Lively discussion at Third Radical Futures Housing Forum.

The third of the Radical Futures Housing Forum of the University of Brighton on the 27th of September was co-organised by Tilo Amhoff and Luis Diaz together with the working group of the Housing Forum and was hosted by the School of Architecture and Design. The event explored different ways of imagining the future of housing in Brighton.

The afternoon began with a panel discussion on architectural, economical, and political, alternatives to the current housing situation. Ian Bailey, a local architect from Studio Sevens and lecturer at the SoAD, spoke on alternative frameworks for land and housing development. He discussed his contribution to the Brighton & Hove Community Land Trust, lobbying the local authority on the inclusion of Community Led Housing into the city plan, and his work with the community in Coldean for developing appropriate local solutions for the community’s needs. Luis Diaz from the SoAD introduced us to the work that he and Sean Albuquerque have been doing with their undergraduate students in Studio 12, imagining new models of suburban housing across a range of sites in Brighton and Hove. Lisa Hartley from the SEASALT Housing Co-operative (South EAst Students Autonomously Living Together) was talking about the student housing co-operative that was set up in Spring 2018 by a group of University of Sussex students to create affordable, high quality, fit for purpose housing specifically to meet the needs of students. Michael Howe from mae Architects and lecturer at the SoAD was talking about historic housing standards and the Mayor of London’s Housing Design Guide that he has worked on with his colleagues from the housing design specialist practice in London.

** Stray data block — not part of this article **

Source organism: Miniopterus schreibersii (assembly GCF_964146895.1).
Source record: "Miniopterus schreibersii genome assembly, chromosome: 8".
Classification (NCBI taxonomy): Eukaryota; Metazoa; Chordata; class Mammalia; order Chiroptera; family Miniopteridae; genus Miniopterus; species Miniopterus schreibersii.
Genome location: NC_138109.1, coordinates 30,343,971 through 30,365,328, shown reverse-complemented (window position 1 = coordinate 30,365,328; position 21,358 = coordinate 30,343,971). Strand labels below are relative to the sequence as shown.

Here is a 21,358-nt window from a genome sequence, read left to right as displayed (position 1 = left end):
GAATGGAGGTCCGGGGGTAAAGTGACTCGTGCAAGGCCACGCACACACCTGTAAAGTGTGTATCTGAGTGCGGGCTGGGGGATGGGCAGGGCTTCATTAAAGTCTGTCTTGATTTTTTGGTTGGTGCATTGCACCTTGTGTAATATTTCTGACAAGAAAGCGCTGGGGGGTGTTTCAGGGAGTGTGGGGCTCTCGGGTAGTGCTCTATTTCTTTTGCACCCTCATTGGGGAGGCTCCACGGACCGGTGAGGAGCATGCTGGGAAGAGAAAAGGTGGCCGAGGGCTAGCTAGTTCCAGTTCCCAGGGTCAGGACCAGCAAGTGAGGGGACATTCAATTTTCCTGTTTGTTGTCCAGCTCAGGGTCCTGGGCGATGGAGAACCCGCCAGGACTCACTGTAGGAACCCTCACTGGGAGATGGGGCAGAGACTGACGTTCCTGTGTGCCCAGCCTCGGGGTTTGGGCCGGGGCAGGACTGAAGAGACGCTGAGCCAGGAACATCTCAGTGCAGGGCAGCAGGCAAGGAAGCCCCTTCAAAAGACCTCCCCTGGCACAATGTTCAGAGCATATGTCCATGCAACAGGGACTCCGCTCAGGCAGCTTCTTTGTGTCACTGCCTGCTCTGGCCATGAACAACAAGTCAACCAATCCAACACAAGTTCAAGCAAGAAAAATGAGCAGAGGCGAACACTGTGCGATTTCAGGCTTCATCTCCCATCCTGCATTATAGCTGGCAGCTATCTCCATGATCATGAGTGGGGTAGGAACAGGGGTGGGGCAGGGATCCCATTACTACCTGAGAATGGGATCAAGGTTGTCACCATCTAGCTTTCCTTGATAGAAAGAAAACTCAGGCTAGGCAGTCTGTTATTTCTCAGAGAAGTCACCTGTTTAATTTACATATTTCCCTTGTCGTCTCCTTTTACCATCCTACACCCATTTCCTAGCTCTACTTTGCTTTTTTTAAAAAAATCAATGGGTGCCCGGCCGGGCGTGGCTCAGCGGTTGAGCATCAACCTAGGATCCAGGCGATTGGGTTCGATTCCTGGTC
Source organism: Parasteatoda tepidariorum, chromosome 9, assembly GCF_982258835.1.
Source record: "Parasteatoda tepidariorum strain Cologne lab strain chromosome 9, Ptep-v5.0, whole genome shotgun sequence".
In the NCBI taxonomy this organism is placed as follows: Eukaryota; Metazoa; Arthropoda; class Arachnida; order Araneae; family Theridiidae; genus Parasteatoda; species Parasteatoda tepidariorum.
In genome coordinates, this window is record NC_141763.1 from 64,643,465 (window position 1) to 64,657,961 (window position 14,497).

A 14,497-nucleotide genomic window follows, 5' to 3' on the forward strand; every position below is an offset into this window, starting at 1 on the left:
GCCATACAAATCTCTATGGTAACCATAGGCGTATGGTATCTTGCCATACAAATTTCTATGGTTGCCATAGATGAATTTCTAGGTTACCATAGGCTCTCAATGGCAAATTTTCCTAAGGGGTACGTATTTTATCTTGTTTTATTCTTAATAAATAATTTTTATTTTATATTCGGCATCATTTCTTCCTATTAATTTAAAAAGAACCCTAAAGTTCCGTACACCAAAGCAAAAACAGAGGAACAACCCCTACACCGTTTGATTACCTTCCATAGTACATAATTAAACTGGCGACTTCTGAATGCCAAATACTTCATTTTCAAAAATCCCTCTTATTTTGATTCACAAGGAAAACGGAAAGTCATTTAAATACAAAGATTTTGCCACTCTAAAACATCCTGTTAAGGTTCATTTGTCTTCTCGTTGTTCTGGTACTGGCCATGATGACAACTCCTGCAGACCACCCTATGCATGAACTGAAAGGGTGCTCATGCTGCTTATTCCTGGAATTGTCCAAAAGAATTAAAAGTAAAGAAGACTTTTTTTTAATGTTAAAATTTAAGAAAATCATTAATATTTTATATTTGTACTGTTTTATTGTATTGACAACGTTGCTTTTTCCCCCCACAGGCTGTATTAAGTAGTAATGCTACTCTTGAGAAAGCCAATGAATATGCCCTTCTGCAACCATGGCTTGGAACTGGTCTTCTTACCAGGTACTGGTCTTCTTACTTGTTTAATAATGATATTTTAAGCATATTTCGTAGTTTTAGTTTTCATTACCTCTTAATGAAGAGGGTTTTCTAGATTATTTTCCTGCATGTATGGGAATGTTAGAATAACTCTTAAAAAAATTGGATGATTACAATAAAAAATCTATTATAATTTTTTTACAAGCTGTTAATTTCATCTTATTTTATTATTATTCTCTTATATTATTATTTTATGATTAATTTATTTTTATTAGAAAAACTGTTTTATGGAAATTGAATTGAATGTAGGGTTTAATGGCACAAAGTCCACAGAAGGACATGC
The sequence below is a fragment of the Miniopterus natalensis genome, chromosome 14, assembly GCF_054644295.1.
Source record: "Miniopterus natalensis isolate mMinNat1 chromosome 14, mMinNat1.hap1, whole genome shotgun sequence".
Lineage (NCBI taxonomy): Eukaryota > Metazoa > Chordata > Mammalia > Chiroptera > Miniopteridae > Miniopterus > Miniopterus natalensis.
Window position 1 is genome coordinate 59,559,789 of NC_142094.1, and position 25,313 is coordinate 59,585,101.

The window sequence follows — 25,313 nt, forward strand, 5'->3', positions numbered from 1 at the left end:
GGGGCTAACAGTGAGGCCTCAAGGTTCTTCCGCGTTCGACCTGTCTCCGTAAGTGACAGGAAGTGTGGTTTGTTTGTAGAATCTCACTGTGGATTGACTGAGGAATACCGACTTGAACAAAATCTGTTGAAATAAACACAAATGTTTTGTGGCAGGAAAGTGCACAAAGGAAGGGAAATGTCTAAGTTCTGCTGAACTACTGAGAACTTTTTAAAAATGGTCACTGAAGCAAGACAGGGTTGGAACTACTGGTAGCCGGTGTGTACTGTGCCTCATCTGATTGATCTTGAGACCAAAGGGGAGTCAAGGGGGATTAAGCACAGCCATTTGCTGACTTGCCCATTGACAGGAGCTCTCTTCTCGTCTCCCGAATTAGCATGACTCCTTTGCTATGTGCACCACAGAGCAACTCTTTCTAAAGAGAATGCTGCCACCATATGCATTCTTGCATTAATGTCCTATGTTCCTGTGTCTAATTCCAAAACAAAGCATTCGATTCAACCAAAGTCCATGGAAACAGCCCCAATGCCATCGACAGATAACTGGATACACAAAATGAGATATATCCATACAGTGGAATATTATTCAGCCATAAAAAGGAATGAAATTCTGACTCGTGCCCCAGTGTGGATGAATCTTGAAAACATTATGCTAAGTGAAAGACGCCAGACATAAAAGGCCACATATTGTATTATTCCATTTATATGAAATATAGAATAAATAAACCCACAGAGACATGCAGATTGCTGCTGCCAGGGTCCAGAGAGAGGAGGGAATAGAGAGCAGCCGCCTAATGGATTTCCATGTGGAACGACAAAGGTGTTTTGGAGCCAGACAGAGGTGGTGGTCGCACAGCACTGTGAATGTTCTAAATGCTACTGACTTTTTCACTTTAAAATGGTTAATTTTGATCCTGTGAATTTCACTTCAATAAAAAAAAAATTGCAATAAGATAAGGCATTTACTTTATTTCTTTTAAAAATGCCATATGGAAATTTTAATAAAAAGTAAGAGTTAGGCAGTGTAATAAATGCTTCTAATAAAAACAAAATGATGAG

The attendees of the Housing Forum were then invited to explore different ways of imagining the future of housing—either through drawing, modelling, and/or writing—in a number of workshops hosted by staff and students from the School of Architecture and Design. Tilo Amhoff led a session thinking about the spatial and social relations between the individual and the communal in housing and building co-operatives. Luis Diaz run a workshop that focused on cognitive mapping around issues of home territories, perceptions of neighbourhoods, and individual and shared territories. Alessandro Zambelli used the notion of the commons to interrogate Mithras House Car Park and the student housing that is going to be built there with the attendees of the Housing Forum.

The event finished with a feedback session on the workshop results, and with the opening, private view and guided tour with the curator of the exhibition ‘Coming Home’, curated and designed by Luis Diaz. The exhibition provided plenty of material for a very lively discussion on the development of housing and the different disciplinary perspectives on the history of housing and the current housing crisis. The colleagues from the School of Architecture and Design, the School of Humanities, the School of Applied Social Science, and the School of Environment and Technology continued the debate with the members of the community that made this event so special.